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Ernest Burden
06-02-2006, 06:17 AM
I've noticed this with a number of files rendered with 9.6-- the single image (TIF) output looks burned, overbright in the lights, detail lost. I thought it was my lighting, until I rendered some finals with a mult-layer also. Looking at the layered PSD, the brights are NOT burned, except in the RGBA lowest layer. But the combination of the shadow, refl. refrcn, GI, etc. looks like I expected.

This is really serious if I'm right. Has anyone else experienced this image burning of normal output vs. multi-layer?

I've been baking a bunch of textures and I think 9.6 may have blown out all the subtle lights on those, as well. If it has, I'm in trouble with an urgent animation.

I tried turning off colormapping, checking that the output is 100% brightness.

The more I look at the baked textures I've been working on all day, the more screwed I think I may be. They all look blown out! They don't look like they render to screen. And I have to run animation as of tonight.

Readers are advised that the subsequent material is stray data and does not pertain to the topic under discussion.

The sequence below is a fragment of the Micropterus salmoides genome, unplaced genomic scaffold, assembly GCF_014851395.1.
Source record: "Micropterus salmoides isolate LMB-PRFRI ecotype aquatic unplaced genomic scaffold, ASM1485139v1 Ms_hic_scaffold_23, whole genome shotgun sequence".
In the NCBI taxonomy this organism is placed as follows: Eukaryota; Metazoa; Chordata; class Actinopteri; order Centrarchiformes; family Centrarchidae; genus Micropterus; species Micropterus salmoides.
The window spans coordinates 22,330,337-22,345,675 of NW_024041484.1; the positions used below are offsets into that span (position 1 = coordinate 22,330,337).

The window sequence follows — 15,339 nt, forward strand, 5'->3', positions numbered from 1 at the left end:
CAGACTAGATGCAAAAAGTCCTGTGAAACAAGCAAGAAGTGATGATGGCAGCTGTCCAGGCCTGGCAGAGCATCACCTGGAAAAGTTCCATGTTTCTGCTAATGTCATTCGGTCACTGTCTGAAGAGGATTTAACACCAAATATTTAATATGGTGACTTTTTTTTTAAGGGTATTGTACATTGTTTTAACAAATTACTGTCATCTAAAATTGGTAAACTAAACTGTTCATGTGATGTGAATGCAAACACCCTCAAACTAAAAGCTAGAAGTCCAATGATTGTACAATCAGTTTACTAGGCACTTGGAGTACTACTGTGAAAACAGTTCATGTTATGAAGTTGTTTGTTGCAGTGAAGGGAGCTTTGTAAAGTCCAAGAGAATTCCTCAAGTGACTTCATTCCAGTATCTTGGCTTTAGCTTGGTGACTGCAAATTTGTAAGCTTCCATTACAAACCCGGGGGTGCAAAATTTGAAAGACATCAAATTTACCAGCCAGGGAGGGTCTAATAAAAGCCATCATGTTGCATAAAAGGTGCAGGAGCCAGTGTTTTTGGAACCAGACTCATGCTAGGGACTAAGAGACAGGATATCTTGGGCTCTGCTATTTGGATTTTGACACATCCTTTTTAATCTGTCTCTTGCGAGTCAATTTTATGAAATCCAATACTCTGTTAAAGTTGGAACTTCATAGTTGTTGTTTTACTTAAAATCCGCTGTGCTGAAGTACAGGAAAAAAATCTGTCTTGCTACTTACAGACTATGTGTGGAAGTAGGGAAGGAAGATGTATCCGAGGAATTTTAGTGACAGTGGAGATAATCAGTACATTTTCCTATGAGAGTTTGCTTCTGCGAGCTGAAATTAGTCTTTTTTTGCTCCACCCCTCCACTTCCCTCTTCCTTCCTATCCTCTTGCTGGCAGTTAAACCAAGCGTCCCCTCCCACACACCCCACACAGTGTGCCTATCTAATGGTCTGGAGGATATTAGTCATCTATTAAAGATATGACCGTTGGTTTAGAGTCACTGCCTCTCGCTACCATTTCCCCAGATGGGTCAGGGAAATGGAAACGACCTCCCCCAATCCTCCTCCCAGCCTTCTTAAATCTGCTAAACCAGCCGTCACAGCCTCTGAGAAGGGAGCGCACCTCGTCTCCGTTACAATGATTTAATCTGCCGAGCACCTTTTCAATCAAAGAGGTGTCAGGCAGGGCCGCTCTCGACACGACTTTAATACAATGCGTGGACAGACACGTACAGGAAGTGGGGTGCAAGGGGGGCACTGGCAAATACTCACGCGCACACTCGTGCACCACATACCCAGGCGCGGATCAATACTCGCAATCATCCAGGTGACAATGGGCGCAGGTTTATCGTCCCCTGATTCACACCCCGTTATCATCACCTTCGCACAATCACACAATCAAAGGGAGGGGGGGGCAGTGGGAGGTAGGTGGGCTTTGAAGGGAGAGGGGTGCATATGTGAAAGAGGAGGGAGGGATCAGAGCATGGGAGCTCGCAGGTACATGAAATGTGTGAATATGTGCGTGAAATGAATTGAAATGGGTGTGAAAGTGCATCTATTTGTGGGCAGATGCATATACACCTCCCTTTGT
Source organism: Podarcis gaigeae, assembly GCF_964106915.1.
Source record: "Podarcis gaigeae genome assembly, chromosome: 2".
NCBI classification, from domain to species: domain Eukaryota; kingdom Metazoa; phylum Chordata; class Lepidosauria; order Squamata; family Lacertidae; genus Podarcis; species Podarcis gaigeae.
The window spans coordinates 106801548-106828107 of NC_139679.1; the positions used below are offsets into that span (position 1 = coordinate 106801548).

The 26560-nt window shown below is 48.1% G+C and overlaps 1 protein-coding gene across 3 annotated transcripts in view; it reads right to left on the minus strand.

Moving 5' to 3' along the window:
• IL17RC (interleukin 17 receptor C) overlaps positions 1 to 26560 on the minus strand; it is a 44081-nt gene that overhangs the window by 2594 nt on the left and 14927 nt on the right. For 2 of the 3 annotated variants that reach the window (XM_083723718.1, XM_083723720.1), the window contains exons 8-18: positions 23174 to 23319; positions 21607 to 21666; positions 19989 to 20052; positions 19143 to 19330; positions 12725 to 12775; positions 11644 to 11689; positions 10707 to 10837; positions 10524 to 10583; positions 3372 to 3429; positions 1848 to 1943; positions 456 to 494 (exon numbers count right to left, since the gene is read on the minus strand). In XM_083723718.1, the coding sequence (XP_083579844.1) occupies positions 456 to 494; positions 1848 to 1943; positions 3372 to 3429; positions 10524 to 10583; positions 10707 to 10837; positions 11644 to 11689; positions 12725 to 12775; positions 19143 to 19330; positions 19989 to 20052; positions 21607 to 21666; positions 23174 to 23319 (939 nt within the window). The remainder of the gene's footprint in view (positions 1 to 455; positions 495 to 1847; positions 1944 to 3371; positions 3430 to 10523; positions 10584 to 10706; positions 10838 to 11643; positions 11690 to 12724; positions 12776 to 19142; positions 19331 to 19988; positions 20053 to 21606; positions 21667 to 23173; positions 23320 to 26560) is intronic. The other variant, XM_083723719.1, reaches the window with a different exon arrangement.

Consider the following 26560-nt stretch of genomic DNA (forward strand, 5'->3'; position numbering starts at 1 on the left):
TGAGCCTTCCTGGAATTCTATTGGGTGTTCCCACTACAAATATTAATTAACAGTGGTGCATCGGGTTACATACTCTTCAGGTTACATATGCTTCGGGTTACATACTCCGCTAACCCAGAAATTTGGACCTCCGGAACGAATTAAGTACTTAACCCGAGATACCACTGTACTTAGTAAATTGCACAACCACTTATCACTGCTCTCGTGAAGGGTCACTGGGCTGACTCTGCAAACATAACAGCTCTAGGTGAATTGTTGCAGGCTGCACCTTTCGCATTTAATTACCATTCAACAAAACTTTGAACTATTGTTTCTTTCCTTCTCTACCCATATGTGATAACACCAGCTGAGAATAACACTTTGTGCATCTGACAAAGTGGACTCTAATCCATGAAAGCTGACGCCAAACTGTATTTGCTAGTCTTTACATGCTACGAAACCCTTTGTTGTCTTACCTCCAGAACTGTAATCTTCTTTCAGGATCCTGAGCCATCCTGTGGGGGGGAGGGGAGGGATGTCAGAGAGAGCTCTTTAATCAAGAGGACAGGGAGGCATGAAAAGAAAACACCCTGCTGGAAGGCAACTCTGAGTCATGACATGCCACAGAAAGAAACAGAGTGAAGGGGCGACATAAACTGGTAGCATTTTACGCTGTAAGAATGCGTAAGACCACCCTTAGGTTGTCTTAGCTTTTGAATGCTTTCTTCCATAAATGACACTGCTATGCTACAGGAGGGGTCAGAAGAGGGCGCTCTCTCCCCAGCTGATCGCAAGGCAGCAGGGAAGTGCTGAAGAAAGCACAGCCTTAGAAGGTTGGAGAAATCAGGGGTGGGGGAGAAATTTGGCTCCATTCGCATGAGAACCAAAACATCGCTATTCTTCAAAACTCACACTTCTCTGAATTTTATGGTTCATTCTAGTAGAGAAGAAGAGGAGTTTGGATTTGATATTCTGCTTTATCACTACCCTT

kidult one
06-02-2006, 08:28 AM
I was gettin blown out results on some quicktime renders but thought it was just codecs - have been plagued by lots of over-all buggy-ness with 9.6 - settings not changing or reverting - make changes and then the undo (ctrl-z) doesn't work- have to manually reset figures and I already posted about cloth doing strange things - whats up?

Incarnadine
06-02-2006, 09:39 PM
I haven't seen any burning in my renders. I don't use multipass very often (i.e. not lately anyway) or baked textures.

sketchbook
06-02-2006, 11:17 PM
haven't noticed, however i have noticed that sniper pro does not show lighting near as bright as the rendering when done in the viewport.

Ernest Burden
06-03-2006, 12:05 AM
My baking had some other problems, but I noticed the burning with regular renders. I found that the assembled PSD/multi-pass image did NOT equal the TIF single-layer render. It should.

This is specific to 9.6

Incarnadine
06-03-2006, 01:56 AM
Dumb question - are you doing your comparison in the picture viewer or PS? I have PhotoPaint and just wanted to see if that is going to be a complicating issue before I try this myself.

MJV
06-03-2006, 02:31 AM